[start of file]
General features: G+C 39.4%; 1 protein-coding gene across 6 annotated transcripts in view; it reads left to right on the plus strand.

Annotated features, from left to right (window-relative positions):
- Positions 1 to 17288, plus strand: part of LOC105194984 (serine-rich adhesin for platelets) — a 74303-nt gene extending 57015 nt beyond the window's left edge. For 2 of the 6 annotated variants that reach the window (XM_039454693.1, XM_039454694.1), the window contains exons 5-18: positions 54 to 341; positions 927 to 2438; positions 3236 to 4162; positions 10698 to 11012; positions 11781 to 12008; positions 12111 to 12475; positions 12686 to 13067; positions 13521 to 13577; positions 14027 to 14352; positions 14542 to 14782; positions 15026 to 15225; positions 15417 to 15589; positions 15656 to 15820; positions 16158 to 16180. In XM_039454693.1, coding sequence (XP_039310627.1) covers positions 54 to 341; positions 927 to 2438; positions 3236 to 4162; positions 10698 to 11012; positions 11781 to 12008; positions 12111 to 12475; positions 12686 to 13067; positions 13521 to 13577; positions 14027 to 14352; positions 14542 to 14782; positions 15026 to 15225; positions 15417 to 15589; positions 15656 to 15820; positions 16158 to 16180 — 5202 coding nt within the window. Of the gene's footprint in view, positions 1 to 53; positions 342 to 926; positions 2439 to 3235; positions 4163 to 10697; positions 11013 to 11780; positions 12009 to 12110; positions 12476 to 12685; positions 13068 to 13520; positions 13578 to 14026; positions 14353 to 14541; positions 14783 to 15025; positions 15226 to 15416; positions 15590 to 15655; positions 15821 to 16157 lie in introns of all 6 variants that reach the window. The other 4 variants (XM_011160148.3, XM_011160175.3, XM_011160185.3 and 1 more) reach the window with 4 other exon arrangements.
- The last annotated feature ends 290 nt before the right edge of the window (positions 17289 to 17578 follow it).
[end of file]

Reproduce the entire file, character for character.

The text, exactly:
General features: G+C 39.4%; 1 protein-coding gene across 6 annotated transcripts in view; it reads left to right on the plus strand.

Annotated features, from left to right (window-relative positions):
- Positions 1 to 17288, plus strand: part of LOC105194984 (serine-rich adhesin for platelets) — a 74303-nt gene extending 57015 nt beyond the window's left edge. For 2 of the 6 annotated variants that reach the window (XM_039454693.1, XM_039454694.1), the window contains exons 5-18: positions 54 to 341; positions 927 to 2438; positions 3236 to 4162; positions 10698 to 11012; positions 11781 to 12008; positions 12111 to 12475; positions 12686 to 13067; positions 13521 to 13577; positions 14027 to 14352; positions 14542 to 14782; positions 15026 to 15225; positions 15417 to 15589; positions 15656 to 15820; positions 16158 to 16180. In XM_039454693.1, coding sequence (XP_039310627.1) covers positions 54 to 341; positions 927 to 2438; positions 3236 to 4162; positions 10698 to 11012; positions 11781 to 12008; positions 12111 to 12475; positions 12686 to 13067; positions 13521 to 13577; positions 14027 to 14352; positions 14542 to 14782; positions 15026 to 15225; positions 15417 to 15589; positions 15656 to 15820; positions 16158 to 16180 — 5202 coding nt within the window. Of the gene's footprint in view, positions 1 to 53; positions 342 to 926; positions 2439 to 3235; positions 4163 to 10697; positions 11013 to 11780; positions 12009 to 12110; positions 12476 to 12685; positions 13068 to 13520; positions 13578 to 14026; positions 14353 to 14541; positions 14783 to 15025; positions 15226 to 15416; positions 15590 to 15655; positions 15821 to 16157 lie in introns of all 6 variants that reach the window. The other 4 variants (XM_011160148.3, XM_011160175.3, XM_011160185.3 and 1 more) reach the window with 4 other exon arrangements.
- The last annotated feature ends 290 nt before the right edge of the window (positions 17289 to 17578 follow it).